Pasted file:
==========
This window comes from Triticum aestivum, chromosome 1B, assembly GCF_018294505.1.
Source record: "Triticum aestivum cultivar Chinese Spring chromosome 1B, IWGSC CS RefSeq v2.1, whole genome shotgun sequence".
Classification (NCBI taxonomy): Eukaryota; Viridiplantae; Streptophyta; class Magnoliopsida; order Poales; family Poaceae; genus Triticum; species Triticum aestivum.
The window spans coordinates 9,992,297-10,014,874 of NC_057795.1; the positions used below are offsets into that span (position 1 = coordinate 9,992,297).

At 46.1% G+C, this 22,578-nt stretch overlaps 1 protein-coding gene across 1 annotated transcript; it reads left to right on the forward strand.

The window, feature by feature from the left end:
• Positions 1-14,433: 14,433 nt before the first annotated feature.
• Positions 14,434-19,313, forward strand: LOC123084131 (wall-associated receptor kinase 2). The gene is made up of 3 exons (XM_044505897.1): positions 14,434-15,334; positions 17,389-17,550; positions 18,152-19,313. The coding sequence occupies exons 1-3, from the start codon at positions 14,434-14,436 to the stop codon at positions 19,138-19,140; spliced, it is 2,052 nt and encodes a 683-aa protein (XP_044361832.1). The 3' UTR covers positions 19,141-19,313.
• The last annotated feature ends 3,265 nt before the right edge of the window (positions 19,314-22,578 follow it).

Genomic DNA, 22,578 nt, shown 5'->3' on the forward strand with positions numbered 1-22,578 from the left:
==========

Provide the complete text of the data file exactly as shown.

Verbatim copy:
This window comes from Triticum aestivum, chromosome 1B, assembly GCF_018294505.1.
Source record: "Triticum aestivum cultivar Chinese Spring chromosome 1B, IWGSC CS RefSeq v2.1, whole genome shotgun sequence".
Classification (NCBI taxonomy): Eukaryota; Viridiplantae; Streptophyta; class Magnoliopsida; order Poales; family Poaceae; genus Triticum; species Triticum aestivum.
The window spans coordinates 9,992,297-10,014,874 of NC_057795.1; the positions used below are offsets into that span (position 1 = coordinate 9,992,297).

At 46.1% G+C, this 22,578-nt stretch overlaps 1 protein-coding gene across 1 annotated transcript; it reads left to right on the forward strand.

The window, feature by feature from the left end:
• Positions 1-14,433: 14,433 nt before the first annotated feature.
• Positions 14,434-19,313, forward strand: LOC123084131 (wall-associated receptor kinase 2). The gene is made up of 3 exons (XM_044505897.1): positions 14,434-15,334; positions 17,389-17,550; positions 18,152-19,313. The coding sequence occupies exons 1-3, from the start codon at positions 14,434-14,436 to the stop codon at positions 19,138-19,140; spliced, it is 2,052 nt and encodes a 683-aa protein (XP_044361832.1). The 3' UTR covers positions 19,141-19,313.
• The last annotated feature ends 3,265 nt before the right edge of the window (positions 19,314-22,578 follow it).

Genomic DNA, 22,578 nt, shown 5'->3' on the forward strand with positions numbered 1-22,578 from the left: